Favreau’s eye for filling a frame with astonishing depth and near-tangible color displays is remarkable, and the all-digital environments engross from the opening moments. Much more focused and with even more heart than his prior exploration of childlike wonder, Elf, The Jungle Book is the kind of film that makes a career. With Justin Marks’ sophisticated screenplay — both reverent of the material and incredibly smart about what to update for modern viewers — Favreau has created something that, somehow, feels new. Not that the story has been substantially changed, but the discoveries come in the film’s surprising scope, and and how the original themes have been re-interpreted and expertly layered.


Take the idea of Man being the greatest threat to jungle life. Mowgli is our hero, and yet, we can understand Shere Khan’s fear of him. When Mowgli uses tools to perform “tricks” that the animals can’t imitate, he changes the social order, and threatens a way of life so long kept in harmony. Even when Mowgli’s intentions are good, the result is often destruction of the things he is trying to protect. The idea of warring inside oneself of where he might belong, versus who he truly is, is a struggle often played out on the screen, but rarely resolved with the kind of grace and — let’s say it — humanity it is here. Instead of the animated film’s more fairy-tale conclusion, Favreau challenges our expectations, and leaves us with an ambiguity bordering on uneasiness. I can’t help but wonder how the children in the audience might respond to it when they revisit the film as adults. It’s really quite brave.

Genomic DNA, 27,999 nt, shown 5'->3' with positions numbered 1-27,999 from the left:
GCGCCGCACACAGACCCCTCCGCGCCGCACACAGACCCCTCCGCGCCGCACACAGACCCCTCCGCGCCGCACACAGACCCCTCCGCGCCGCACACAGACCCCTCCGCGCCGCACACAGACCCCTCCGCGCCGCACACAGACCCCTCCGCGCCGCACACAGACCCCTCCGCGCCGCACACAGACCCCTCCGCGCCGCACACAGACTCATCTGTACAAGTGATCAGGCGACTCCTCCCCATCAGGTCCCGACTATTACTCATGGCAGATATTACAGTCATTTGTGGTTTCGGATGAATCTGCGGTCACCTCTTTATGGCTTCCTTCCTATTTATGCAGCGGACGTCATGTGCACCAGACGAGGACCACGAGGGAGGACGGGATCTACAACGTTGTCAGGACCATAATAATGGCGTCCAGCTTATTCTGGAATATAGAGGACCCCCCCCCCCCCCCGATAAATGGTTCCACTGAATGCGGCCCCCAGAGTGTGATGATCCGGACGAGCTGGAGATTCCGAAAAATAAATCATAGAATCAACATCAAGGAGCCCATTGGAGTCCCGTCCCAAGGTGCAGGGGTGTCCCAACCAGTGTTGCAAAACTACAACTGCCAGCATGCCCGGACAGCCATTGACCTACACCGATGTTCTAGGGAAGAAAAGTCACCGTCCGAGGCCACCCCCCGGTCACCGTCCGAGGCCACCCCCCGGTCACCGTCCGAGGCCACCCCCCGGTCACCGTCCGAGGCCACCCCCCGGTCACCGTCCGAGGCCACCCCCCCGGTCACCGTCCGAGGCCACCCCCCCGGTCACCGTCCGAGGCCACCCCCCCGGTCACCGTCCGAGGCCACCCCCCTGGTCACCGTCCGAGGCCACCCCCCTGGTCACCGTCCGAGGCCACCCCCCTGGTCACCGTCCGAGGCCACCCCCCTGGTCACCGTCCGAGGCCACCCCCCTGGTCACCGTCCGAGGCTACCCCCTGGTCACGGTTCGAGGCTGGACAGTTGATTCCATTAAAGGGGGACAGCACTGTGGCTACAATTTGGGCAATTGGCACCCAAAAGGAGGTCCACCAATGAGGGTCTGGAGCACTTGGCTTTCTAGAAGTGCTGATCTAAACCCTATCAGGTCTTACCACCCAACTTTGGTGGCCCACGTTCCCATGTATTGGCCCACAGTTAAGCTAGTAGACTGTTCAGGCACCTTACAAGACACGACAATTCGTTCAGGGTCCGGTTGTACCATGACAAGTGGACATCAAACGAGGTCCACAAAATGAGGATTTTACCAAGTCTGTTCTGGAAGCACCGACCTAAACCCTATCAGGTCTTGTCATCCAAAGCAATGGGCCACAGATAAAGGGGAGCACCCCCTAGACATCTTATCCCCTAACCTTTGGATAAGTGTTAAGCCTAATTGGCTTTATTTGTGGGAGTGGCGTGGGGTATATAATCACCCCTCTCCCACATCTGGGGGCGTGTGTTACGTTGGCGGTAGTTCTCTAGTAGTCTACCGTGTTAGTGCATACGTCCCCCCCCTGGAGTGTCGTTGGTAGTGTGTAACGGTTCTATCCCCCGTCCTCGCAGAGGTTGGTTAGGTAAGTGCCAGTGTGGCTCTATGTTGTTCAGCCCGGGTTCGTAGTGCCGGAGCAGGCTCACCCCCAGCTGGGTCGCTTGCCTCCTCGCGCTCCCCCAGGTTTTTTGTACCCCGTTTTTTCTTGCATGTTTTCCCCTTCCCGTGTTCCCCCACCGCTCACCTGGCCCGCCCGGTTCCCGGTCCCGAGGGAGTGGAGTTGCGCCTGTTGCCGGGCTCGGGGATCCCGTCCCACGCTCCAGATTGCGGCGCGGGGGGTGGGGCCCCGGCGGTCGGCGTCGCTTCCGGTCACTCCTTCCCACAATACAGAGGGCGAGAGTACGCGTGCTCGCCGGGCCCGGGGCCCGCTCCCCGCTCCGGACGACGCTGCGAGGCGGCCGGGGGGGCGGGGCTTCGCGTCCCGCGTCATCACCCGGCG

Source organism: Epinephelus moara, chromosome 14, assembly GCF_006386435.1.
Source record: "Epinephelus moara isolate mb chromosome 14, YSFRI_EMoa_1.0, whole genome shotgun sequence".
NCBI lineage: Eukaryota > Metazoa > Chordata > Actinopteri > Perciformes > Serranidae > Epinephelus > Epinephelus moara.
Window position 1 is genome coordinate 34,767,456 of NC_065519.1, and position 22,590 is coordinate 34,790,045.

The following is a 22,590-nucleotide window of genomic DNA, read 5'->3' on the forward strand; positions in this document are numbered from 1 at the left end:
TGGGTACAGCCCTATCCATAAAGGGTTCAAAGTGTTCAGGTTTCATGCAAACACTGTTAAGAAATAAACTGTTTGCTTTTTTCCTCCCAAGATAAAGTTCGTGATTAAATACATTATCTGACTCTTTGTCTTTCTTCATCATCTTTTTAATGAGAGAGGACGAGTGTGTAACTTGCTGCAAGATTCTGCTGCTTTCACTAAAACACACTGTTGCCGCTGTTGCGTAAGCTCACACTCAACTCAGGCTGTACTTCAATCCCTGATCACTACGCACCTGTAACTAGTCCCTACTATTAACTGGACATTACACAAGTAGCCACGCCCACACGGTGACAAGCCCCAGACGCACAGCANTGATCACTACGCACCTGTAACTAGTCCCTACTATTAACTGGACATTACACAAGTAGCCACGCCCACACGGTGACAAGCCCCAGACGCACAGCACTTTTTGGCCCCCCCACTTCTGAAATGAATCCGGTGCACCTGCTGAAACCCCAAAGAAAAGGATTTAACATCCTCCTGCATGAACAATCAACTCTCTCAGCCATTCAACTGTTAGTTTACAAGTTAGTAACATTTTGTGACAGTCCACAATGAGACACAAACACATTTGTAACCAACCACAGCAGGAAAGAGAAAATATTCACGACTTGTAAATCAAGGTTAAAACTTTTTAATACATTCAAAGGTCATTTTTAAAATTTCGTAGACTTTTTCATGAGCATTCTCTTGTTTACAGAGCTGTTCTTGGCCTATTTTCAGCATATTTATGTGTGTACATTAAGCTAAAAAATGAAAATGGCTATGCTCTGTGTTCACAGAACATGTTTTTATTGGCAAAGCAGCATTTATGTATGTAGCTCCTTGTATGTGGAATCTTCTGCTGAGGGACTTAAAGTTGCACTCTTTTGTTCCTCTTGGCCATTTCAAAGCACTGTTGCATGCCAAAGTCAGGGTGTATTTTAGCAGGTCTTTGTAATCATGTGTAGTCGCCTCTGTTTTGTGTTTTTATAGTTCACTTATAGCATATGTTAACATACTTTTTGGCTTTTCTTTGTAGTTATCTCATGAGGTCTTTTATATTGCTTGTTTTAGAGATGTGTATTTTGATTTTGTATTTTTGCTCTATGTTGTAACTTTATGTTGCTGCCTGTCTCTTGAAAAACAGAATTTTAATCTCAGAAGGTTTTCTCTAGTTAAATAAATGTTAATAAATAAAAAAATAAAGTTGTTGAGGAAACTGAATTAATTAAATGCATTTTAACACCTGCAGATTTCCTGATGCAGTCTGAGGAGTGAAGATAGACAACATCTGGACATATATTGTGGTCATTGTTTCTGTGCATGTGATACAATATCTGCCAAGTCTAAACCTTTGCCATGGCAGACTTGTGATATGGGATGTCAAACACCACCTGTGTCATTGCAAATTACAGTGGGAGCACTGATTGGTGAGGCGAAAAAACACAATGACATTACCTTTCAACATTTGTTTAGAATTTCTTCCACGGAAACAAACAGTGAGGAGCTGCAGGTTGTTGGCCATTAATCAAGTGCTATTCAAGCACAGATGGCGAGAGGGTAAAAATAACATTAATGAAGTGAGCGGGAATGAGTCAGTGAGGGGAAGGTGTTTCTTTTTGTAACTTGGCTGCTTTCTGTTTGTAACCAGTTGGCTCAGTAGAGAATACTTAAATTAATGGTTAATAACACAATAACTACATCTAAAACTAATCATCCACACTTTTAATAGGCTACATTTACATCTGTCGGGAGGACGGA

Regarding the CGI, it’s breathtaking, and the best depiction of “talking animals” on screen to date. (Your move, Andy Serkis.) They are living, breathing characters with expressions and emotional resonance. The texture of the animals’ fur, the color combinations on Kaa’s scales, the anger and sociopathy on Khan’s face are real, physical elements. You never once feel like you are viewing a children’s film. An exciting score by composer John Debney lilts softly and builds dramatically when justified; “I Wan’na Be Like You” and “Bare Necessities” are much-loved songs brought back for nostalgia sake, and may be a  divisive point for current viewers, but I enjoyed hearing them and tapping my foot along.

The young Sethi controls every scene. His inexperience never shows. He simply is Mowgli: a child growing emotionally and physically in front of our eyes. Sethi’s ability to connect with the created CGI characters adds dimension to the emotional moments and a beating heart to the story. This could have frankly been a nightmare in less capable hands, but the kid has a endearing screen presence and succeeds whether asked to play headache, fear, or levity.

I would, however, offer this final warning to those parents wishing to bring their little ones along: the film is, at times, brutal and unforgiving in its realism. There is loss, and death, and blood, and fear, and dirt, and muck, and all the things one fighting for their life must face. I personally would be cautious with anyone under the age of eight. But if you still believe in cinematic magic, and in the hope that your childhood can be captured and relived on the screen once again, go and see The Jungle Book immediately. You’ll thank me.